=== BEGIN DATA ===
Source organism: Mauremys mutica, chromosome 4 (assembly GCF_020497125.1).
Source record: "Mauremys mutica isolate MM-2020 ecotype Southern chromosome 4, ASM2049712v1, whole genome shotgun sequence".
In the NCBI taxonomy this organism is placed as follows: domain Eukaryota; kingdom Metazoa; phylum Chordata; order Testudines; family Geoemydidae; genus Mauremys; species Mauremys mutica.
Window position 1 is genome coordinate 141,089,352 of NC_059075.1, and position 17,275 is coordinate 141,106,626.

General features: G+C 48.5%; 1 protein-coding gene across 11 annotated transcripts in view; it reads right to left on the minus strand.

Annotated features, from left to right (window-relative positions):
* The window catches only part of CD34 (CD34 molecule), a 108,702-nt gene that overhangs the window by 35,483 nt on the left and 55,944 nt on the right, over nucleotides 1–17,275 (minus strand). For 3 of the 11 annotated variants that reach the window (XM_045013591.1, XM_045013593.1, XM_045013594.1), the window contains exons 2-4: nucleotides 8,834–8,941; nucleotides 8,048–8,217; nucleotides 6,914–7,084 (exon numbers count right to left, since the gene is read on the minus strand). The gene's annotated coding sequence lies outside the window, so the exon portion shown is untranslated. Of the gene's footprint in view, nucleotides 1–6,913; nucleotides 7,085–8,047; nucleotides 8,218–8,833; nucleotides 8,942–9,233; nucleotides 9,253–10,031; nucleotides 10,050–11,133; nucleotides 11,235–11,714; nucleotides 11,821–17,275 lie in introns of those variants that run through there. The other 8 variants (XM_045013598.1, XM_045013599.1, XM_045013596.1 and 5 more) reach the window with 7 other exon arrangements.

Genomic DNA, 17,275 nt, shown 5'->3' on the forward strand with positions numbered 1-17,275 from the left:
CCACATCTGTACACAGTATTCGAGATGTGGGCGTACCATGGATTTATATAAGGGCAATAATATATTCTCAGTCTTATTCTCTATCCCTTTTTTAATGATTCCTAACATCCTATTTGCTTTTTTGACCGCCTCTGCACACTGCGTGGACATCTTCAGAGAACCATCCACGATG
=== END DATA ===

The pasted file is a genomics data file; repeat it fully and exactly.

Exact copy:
Source organism: Mauremys mutica, chromosome 4 (assembly GCF_020497125.1).
Source record: "Mauremys mutica isolate MM-2020 ecotype Southern chromosome 4, ASM2049712v1, whole genome shotgun sequence".
In the NCBI taxonomy this organism is placed as follows: domain Eukaryota; kingdom Metazoa; phylum Chordata; order Testudines; family Geoemydidae; genus Mauremys; species Mauremys mutica.
Window position 1 is genome coordinate 141,089,352 of NC_059075.1, and position 17,275 is coordinate 141,106,626.

General features: G+C 48.5%; 1 protein-coding gene across 11 annotated transcripts in view; it reads right to left on the minus strand.

Annotated features, from left to right (window-relative positions):
* The window catches only part of CD34 (CD34 molecule), a 108,702-nt gene that overhangs the window by 35,483 nt on the left and 55,944 nt on the right, over nucleotides 1–17,275 (minus strand). For 3 of the 11 annotated variants that reach the window (XM_045013591.1, XM_045013593.1, XM_045013594.1), the window contains exons 2-4: nucleotides 8,834–8,941; nucleotides 8,048–8,217; nucleotides 6,914–7,084 (exon numbers count right to left, since the gene is read on the minus strand). The gene's annotated coding sequence lies outside the window, so the exon portion shown is untranslated. Of the gene's footprint in view, nucleotides 1–6,913; nucleotides 7,085–8,047; nucleotides 8,218–8,833; nucleotides 8,942–9,233; nucleotides 9,253–10,031; nucleotides 10,050–11,133; nucleotides 11,235–11,714; nucleotides 11,821–17,275 lie in introns of those variants that run through there. The other 8 variants (XM_045013598.1, XM_045013599.1, XM_045013596.1 and 5 more) reach the window with 7 other exon arrangements.

Genomic DNA, 17,275 nt, shown 5'->3' on the forward strand with positions numbered 1-17,275 from the left:
CCACATCTGTACACAGTATTCGAGATGTGGGCGTACCATGGATTTATATAAGGGCAATAATATATTCTCAGTCTTATTCTCTATCCCTTTTTTAATGATTCCTAACATCCTATTTGCTTTTTTGACCGCCTCTGCACACTGCGTGGACATCTTCAGAGAACCATCCACGATG